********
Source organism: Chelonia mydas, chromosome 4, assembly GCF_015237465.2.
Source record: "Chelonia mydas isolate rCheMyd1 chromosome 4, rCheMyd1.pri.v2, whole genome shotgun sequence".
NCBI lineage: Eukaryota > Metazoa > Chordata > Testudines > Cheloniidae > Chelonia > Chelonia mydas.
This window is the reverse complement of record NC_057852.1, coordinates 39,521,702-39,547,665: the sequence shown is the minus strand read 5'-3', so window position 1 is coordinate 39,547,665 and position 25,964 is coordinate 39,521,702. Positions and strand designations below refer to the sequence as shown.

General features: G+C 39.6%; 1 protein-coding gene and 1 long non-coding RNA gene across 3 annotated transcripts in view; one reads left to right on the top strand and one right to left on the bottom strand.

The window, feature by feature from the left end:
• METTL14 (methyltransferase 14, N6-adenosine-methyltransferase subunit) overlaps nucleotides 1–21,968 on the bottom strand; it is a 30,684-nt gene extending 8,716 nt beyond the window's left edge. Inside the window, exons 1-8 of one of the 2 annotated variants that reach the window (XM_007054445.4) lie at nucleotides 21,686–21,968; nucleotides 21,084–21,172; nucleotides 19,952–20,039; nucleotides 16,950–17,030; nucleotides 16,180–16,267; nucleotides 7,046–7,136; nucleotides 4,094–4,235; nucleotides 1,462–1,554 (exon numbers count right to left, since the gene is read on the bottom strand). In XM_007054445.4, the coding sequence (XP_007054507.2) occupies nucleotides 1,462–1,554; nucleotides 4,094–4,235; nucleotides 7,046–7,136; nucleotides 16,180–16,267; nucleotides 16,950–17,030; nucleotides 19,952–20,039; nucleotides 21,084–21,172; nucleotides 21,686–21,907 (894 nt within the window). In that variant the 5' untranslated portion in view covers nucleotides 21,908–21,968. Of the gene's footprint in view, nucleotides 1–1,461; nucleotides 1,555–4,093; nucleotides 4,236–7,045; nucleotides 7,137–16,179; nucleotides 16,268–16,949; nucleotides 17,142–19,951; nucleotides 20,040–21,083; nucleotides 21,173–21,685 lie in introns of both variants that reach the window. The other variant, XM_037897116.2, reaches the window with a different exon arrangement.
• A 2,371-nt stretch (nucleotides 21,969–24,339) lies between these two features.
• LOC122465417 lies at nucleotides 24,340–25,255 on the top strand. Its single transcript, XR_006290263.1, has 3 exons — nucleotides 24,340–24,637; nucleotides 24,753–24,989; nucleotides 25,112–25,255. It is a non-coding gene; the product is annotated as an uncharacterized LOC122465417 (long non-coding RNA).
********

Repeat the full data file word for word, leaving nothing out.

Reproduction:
Source organism: Chelonia mydas, chromosome 4, assembly GCF_015237465.2.
Source record: "Chelonia mydas isolate rCheMyd1 chromosome 4, rCheMyd1.pri.v2, whole genome shotgun sequence".
NCBI lineage: Eukaryota > Metazoa > Chordata > Testudines > Cheloniidae > Chelonia > Chelonia mydas.
This window is the reverse complement of record NC_057852.1, coordinates 39,521,702-39,547,665: the sequence shown is the minus strand read 5'-3', so window position 1 is coordinate 39,547,665 and position 25,964 is coordinate 39,521,702. Positions and strand designations below refer to the sequence as shown.

General features: G+C 39.6%; 1 protein-coding gene and 1 long non-coding RNA gene across 3 annotated transcripts in view; one reads left to right on the top strand and one right to left on the bottom strand.

The window, feature by feature from the left end:
• METTL14 (methyltransferase 14, N6-adenosine-methyltransferase subunit) overlaps nucleotides 1–21,968 on the bottom strand; it is a 30,684-nt gene extending 8,716 nt beyond the window's left edge. Inside the window, exons 1-8 of one of the 2 annotated variants that reach the window (XM_007054445.4) lie at nucleotides 21,686–21,968; nucleotides 21,084–21,172; nucleotides 19,952–20,039; nucleotides 16,950–17,030; nucleotides 16,180–16,267; nucleotides 7,046–7,136; nucleotides 4,094–4,235; nucleotides 1,462–1,554 (exon numbers count right to left, since the gene is read on the bottom strand). In XM_007054445.4, the coding sequence (XP_007054507.2) occupies nucleotides 1,462–1,554; nucleotides 4,094–4,235; nucleotides 7,046–7,136; nucleotides 16,180–16,267; nucleotides 16,950–17,030; nucleotides 19,952–20,039; nucleotides 21,084–21,172; nucleotides 21,686–21,907 (894 nt within the window). In that variant the 5' untranslated portion in view covers nucleotides 21,908–21,968. Of the gene's footprint in view, nucleotides 1–1,461; nucleotides 1,555–4,093; nucleotides 4,236–7,045; nucleotides 7,137–16,179; nucleotides 16,268–16,949; nucleotides 17,142–19,951; nucleotides 20,040–21,083; nucleotides 21,173–21,685 lie in introns of both variants that reach the window. The other variant, XM_037897116.2, reaches the window with a different exon arrangement.
• A 2,371-nt stretch (nucleotides 21,969–24,339) lies between these two features.
• LOC122465417 lies at nucleotides 24,340–25,255 on the top strand. Its single transcript, XR_006290263.1, has 3 exons — nucleotides 24,340–24,637; nucleotides 24,753–24,989; nucleotides 25,112–25,255. It is a non-coding gene; the product is annotated as an uncharacterized LOC122465417 (long non-coding RNA).